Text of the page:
Lauren Salzman has filed a motion seeking to be tried separately from her co-defendants, Keith Raniere and Allison Mack.
All three are connected to DOS, the master-slave women’s group headed by Raniere – that branded women on their pubic region and required “collateral” of blackmail-worthy material for membership.
The charges against them are different: Raniere and Mack are charged with sex trafficking involving the use of coercion – which carries a 15-year minimum prison sentence. Lauren is charged with trafficking for labor and services or document servitude which carries a three to 5 year sentence.
“Lauren did not participate in, was not aware of, and is not … charged with any … sex trafficking offenses,” Lauren’s attorney, Hector Diaz writes. “… Lauren was [not] aware of any sex or sex trafficking within DOS.”
However, Diaz writes, “the Government plans to make sex the theme of its case against all defendants, even those,” like Lauren, “who are not charged with a single sex-related crime.”
He writes, “The Government will be highly motivated to present voluminous evidence of sex trafficking at a trial against Raniere and Mack…. The same would not be true in a separate trial for Lauren…. Instead, the Government would … focus its presentation of evidence as to those acts and charges against Lauren, none of which remotely infer sex trafficking.”
“Lauren should not be burdened with the stigma of the sex trafficking evidence the Government will present against Raniere and Mack,” he writes.
Speaking of sex, the Government has stated it plans to offer evidence at trial that the female defendants – Nancy Salzman, daughter, Lauren, Allison Mack, Kathy Russell and Clare Bronfman – were all in “intimate relationships with Raniere” and “undertook efforts to facilitate Raniere’s access to other women.”
Diaz argues this “is not relevant to any charges against Lauren and would only have the effect of tainting the juror’s minds.”
The Government contends that Lauren must be tried with Raniere and Mack because they are all charged with a RICO conspiracy and the trial may only be severed if her defense theory is so irreconcilable with Raniere’s and Mack’s that, “in order to accept the defense of one defendant, the jury must of necessity convict a second defendant.”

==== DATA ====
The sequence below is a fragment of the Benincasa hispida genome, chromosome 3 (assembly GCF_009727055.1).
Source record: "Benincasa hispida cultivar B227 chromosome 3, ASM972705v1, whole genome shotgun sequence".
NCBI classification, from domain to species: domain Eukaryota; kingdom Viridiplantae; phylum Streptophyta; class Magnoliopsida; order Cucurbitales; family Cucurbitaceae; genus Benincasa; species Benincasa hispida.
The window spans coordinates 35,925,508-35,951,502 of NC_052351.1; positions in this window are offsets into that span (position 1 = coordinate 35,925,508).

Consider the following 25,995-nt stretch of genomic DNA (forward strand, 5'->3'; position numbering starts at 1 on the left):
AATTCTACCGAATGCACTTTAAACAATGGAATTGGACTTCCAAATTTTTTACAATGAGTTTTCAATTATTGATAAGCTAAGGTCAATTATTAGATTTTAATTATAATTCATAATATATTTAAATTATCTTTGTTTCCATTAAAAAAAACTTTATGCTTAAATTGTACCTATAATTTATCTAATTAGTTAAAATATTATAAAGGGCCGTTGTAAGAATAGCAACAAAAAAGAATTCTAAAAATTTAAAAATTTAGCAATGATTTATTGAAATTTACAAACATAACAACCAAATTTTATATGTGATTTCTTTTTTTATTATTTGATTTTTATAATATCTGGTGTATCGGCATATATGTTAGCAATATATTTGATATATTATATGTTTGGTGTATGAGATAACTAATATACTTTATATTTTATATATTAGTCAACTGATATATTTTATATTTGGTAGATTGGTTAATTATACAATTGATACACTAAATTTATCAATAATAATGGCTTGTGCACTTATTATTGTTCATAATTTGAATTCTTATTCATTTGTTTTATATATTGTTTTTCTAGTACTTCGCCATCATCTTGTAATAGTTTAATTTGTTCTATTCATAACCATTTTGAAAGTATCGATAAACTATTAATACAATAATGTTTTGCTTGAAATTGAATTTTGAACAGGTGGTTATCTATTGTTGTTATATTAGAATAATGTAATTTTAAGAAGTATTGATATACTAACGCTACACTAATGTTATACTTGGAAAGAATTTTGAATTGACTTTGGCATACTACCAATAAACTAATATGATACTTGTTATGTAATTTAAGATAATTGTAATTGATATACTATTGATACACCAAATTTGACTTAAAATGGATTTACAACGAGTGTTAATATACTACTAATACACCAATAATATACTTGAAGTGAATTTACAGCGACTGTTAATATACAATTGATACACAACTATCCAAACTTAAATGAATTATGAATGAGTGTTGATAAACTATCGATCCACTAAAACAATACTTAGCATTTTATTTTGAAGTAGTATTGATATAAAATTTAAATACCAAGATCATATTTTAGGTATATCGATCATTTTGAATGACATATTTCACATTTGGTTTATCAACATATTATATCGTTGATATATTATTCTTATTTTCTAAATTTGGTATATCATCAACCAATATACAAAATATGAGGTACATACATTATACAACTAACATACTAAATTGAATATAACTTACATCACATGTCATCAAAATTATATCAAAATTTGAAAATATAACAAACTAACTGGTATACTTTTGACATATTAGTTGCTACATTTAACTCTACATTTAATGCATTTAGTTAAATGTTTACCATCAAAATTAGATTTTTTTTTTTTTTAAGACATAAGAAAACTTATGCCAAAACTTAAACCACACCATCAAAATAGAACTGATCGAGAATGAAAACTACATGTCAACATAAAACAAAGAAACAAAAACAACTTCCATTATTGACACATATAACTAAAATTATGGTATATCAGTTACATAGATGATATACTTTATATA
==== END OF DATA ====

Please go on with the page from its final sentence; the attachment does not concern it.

Diaz suggests that may happen, writing, Lauren’s “defense theories will conflict with those offered by Raniere and Mack,” and “there is certainly a risk of antagonistic defenses.”
He further argues that the jury will not be able to keep the evidence relevant to each defendant separate and “render a fair and impartial verdict as to each defendant.”
The Government contends there is “no reason to believe” that this case would be confusing to a jury of laypersons, because it does not involve economics or statistics.
There are charges where Raniere and Lauren are deeply intertwined. The Government intends to show that Lauren assisted Raniere in his imprisonment of a young Mexican woman for 18 months in a room in Clifton Park, NY, as punishment for developing romantic feelings for another man [Ben Myers], when she had been ordered to have sex only with Raniere.
Diaz, previewing Lauren’s defense, stating that “Lauren vehemently denies that she had any knowledge of Raniere’s purported punishment of this young woman, and she intends to vigorously defend herself against such assertions.”
That defense may be “antagonistic” to Raniere, he wrote.
Diaz also argues that the the Government has “twisted the nature of NXIVM and DOS” and tried to “shoehorn” certain harmless actions into “a completely novel method of charging the alleged crimes.”
“There is no precedent for the Government’s allegations of ‘forced labor’ based on personal errands such as picking up coffee or grabbing groceries, or ‘extortion’ resulting from an adult voluntarily sending private information [collateral] in order to gain access to an exclusive group,” Diaz writes.
The jury may be confused by it, Diaz writes. “Lauren may strategically decide not to cross-examine any of the sex trafficking witnesses. A jury, however, may deduce that Lauren’s strategic decision not to cross-examine these witnesses is evidence of her guilt, especially in light Lauren’s involvement in DOS.”
It is within the discretion of the Court to determine whether sufficient prejudice exists to warrant severance. Working against Lauren are “judicial economy”, and the convenience of witnesses.
Judicial economy is the principle that the limited resources of the court should be conserved wherever possible.